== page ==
You can get the number of threads connected and running by using other statistics, but this is a good way to check how long queries that are running take. If there are some very long-running queries (e.g. due to being badly formulated) the admin should be informed. You might also want to check how many queries are in "Locked" state - these are not counted as running but are inactive, i.e. a user is waiting on the database to respond.
Command: mysql -u root -p -e "SHOW INNODB STATUS"
This statement produces a great deal of information, from which you should extract the parts in which you are interested. The first thing you need to check is: "Per second averages calculated from the last xx seconds". InnoDB rounds stats each minute.
Pending normal aio reads: These are InnoDB IO request queue sizes. If they are bigger than 10-20 you might have some bottleneck.
reads/s, avg bytes/read, writes/s, fsyncs/s: These are IO statistics. Large values for reads/writes means the IO subsystem is being loaded. Proper values for these depend on your system configuration.
Buffer pool hit rate: The hit rate also depends a lot on your application. Check your hit rate, when there are problems.
inserts/s, updates/s, deletes/s, reads/s: These are low level row operations that InnoDB does. You might use these to check your load if it is in expected range.
You can examine the state of the cache from the mysql command line:
mysql> show status like 'qcache%';
| Variable_name | Value |
| Qcache_free_blocks | 9990 |
| Qcache_free_memory | 34431360 |
| Qcache_hits | 2165383 |
| Qcache_inserts | 461500 |
| Qcache_lowmem_prunes | 113692 |
| Qcache_not_cached | 1894 |
| Qcache_queries_in_cache | 28203 |
| Qcache_total_blocks | 66628 |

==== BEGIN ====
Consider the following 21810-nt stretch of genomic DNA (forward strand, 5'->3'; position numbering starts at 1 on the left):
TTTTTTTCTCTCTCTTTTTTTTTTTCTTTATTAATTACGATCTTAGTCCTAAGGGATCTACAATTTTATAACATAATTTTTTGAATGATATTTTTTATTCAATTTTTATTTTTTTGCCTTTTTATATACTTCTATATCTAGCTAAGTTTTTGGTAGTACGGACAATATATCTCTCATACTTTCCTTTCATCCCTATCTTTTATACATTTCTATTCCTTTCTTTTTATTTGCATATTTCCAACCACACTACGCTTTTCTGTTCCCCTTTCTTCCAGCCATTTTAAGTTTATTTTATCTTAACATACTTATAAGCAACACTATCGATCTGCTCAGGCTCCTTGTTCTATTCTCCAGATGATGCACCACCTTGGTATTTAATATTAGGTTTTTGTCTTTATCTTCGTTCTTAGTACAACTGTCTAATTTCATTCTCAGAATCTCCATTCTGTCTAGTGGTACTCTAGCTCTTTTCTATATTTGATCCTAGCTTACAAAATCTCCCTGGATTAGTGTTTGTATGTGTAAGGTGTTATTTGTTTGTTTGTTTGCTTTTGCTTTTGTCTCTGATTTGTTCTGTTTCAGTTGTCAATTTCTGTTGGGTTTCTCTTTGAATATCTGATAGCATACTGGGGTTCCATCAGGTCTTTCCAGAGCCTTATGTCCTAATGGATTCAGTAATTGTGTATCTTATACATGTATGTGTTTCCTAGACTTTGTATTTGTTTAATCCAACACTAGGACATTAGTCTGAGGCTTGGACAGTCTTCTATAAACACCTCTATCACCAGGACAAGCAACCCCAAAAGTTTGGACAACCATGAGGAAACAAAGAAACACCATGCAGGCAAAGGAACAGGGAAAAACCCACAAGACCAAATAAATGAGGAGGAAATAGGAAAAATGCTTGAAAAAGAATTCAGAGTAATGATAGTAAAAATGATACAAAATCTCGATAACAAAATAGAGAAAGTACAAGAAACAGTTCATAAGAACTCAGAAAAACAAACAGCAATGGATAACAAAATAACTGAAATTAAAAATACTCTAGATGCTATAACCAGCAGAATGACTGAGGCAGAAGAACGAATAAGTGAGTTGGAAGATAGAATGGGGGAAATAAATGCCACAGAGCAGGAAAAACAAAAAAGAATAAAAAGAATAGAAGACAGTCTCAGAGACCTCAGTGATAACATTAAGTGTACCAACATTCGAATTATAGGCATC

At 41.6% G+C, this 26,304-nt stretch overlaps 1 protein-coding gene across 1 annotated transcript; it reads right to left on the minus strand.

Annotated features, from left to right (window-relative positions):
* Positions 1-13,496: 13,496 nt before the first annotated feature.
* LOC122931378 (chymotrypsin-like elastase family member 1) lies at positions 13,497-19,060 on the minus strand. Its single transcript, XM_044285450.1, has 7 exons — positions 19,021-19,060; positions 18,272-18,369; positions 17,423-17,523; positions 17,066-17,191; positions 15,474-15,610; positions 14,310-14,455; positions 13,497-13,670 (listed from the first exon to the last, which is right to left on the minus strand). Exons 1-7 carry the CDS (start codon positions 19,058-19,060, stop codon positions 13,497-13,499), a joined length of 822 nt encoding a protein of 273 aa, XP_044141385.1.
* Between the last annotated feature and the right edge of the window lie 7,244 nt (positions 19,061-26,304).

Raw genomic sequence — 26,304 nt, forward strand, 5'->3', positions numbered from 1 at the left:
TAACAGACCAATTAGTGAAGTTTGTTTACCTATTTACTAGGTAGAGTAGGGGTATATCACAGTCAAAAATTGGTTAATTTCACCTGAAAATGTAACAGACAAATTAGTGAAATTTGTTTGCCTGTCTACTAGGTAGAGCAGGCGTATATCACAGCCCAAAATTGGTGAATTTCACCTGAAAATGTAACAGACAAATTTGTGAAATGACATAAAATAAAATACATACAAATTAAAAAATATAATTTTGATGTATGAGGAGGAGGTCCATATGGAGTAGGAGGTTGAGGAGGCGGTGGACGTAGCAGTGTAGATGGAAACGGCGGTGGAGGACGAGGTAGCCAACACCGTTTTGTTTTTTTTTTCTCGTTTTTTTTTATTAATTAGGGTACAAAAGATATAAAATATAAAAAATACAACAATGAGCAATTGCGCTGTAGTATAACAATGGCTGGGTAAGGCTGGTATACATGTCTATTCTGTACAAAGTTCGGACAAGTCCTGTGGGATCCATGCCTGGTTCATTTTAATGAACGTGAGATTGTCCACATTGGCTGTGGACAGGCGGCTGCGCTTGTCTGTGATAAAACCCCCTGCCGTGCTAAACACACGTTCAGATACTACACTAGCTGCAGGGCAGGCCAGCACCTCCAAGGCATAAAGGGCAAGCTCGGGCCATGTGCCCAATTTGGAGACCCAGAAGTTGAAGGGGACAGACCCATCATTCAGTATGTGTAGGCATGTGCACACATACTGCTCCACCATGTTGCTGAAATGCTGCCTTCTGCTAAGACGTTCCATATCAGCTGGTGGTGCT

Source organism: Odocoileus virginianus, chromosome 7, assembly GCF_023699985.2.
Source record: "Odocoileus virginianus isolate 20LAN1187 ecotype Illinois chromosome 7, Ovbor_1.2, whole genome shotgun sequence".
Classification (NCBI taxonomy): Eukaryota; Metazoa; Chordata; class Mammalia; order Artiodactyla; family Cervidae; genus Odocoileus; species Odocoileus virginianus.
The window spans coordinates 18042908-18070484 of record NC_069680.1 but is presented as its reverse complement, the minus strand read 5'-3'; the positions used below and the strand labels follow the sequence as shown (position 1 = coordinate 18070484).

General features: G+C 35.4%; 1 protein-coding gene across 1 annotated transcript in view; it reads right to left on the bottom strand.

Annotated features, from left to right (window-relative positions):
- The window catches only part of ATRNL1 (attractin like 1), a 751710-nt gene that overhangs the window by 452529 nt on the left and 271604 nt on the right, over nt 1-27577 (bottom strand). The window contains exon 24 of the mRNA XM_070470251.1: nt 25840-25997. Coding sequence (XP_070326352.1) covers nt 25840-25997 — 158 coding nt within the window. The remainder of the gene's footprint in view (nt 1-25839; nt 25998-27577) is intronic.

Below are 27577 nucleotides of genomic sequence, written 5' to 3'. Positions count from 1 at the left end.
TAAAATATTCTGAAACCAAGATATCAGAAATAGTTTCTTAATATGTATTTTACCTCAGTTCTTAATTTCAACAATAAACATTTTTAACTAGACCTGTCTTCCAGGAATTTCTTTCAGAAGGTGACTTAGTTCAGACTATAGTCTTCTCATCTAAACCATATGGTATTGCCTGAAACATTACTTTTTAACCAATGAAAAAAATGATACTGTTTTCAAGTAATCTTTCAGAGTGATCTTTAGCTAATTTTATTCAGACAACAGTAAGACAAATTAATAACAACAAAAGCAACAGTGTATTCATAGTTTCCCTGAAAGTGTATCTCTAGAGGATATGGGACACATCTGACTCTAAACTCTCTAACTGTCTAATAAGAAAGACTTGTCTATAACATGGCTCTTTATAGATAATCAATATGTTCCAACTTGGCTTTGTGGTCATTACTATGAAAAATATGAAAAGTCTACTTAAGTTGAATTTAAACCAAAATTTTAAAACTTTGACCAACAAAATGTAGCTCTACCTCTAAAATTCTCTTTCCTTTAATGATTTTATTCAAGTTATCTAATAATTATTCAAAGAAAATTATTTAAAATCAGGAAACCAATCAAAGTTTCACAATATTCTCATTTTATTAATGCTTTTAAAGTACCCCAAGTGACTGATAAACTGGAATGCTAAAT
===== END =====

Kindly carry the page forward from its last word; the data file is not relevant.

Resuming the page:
8 rows in set (0.00 sec)
Here we can see that there have been 2 million cache hits and that about half of the allocated cache is still available (free_memory). The cache has been flushed (lowmem_prunes), so it might be useful to increase the value of cache_size in my.cnf slightly.
Tuesday, January 13, 2009
Apache is configured using the httpd.conf file. The following parameters are particularly important in configuring child processes:
The maximum number of child processes to create. The default means that up to 256 HTTP requests can be handled concurrently. Any further connection requests are queued.
The number of child processes to create on startup.
The number of idle child processes that should be created. If the number of idle child processes falls to less than this number, 1 child is created initially, then 2 after another second, then 4 after another second, and so forth till 32 children are created per second.
If more than this number of child processes are alive, then these extra processes will be terminated.
Sets the number of HTTP requests a child can handle before terminating. Setting to 0 means never terminate. Set this to a value to between 100 to 10000 if you suspect memory leaks are occurring, or to free under-utilized resources.
For large sites, values close to the following might be better:
Apache on Windows behaves differently. Instead of using child processes, Apache uses threads. The above parameters are not used. Instead we have one parameter: ThreadsPerChild which defaults to 50. This parameter sets the number of threads that can be spawned by Apache. As there is only one child process in the Windows version, the default setting of 50 means only 50 concurrent HTTP requests can be handled. For web servers experiencing higher traffic, increase this value to between 256 to 1024.